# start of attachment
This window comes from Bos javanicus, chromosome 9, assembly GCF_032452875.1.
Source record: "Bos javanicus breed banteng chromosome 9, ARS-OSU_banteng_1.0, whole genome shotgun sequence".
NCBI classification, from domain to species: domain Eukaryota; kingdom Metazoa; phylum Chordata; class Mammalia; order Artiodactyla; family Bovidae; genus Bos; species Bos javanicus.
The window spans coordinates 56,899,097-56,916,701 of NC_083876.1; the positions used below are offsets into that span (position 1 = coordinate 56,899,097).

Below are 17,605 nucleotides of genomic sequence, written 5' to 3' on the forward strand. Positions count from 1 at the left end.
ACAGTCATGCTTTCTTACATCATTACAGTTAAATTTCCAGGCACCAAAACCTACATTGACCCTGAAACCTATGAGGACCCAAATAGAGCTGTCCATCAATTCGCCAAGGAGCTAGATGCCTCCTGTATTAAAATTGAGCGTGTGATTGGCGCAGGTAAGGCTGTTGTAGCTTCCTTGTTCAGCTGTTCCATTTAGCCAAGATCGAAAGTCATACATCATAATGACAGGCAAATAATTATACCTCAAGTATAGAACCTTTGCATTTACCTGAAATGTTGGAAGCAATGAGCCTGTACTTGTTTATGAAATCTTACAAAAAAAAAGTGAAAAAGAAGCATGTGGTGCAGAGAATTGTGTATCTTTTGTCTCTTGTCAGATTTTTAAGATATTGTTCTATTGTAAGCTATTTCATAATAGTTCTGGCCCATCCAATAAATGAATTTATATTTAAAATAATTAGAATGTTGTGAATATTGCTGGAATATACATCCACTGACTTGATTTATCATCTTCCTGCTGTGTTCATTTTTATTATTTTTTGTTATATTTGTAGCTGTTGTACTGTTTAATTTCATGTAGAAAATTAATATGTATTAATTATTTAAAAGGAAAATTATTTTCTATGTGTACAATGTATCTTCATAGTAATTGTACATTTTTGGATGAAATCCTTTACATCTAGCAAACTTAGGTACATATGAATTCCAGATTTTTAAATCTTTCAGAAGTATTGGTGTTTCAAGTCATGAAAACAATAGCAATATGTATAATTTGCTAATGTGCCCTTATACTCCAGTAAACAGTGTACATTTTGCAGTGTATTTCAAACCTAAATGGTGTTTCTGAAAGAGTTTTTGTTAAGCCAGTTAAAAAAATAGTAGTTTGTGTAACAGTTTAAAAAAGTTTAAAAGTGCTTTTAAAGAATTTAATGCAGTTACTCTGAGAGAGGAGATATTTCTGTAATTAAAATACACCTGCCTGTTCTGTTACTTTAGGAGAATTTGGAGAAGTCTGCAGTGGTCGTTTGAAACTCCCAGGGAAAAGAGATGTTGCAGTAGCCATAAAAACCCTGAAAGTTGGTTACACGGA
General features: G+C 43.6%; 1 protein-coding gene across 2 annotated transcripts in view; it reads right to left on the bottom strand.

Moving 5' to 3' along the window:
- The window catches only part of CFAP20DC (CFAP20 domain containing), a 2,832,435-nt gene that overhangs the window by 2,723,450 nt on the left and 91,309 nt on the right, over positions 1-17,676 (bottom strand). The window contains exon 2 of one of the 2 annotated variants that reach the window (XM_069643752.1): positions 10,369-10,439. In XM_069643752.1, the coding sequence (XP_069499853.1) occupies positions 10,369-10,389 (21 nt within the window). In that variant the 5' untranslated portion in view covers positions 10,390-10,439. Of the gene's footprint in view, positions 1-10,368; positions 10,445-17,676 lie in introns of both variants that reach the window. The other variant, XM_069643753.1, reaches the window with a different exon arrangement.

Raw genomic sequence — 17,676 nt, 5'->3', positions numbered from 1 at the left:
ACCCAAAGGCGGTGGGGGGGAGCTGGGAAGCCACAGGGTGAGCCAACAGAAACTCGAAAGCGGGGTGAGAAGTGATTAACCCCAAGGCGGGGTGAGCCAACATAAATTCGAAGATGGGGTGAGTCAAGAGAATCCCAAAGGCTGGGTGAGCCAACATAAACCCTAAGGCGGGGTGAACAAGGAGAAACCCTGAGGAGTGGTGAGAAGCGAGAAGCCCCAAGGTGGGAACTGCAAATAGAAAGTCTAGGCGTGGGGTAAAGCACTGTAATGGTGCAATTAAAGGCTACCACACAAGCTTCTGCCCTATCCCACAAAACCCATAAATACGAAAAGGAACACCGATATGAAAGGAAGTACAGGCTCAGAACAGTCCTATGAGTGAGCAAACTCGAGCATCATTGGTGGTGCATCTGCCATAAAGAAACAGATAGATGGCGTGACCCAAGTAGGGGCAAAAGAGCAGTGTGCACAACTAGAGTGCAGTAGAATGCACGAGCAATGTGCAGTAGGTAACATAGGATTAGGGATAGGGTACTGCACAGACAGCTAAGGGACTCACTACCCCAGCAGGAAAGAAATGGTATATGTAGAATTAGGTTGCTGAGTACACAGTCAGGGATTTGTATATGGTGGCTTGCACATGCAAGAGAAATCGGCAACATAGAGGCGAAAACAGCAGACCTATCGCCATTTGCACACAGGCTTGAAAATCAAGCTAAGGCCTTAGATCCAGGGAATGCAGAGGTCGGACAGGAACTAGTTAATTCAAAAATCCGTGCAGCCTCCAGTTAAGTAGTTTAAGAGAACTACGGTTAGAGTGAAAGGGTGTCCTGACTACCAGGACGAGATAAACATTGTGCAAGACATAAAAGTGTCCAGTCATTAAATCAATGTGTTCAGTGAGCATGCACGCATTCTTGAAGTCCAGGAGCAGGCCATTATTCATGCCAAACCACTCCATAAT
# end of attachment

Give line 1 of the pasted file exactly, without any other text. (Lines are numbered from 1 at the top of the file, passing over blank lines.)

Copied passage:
This window comes from Bos javanicus, chromosome 9, assembly GCF_032452875.1.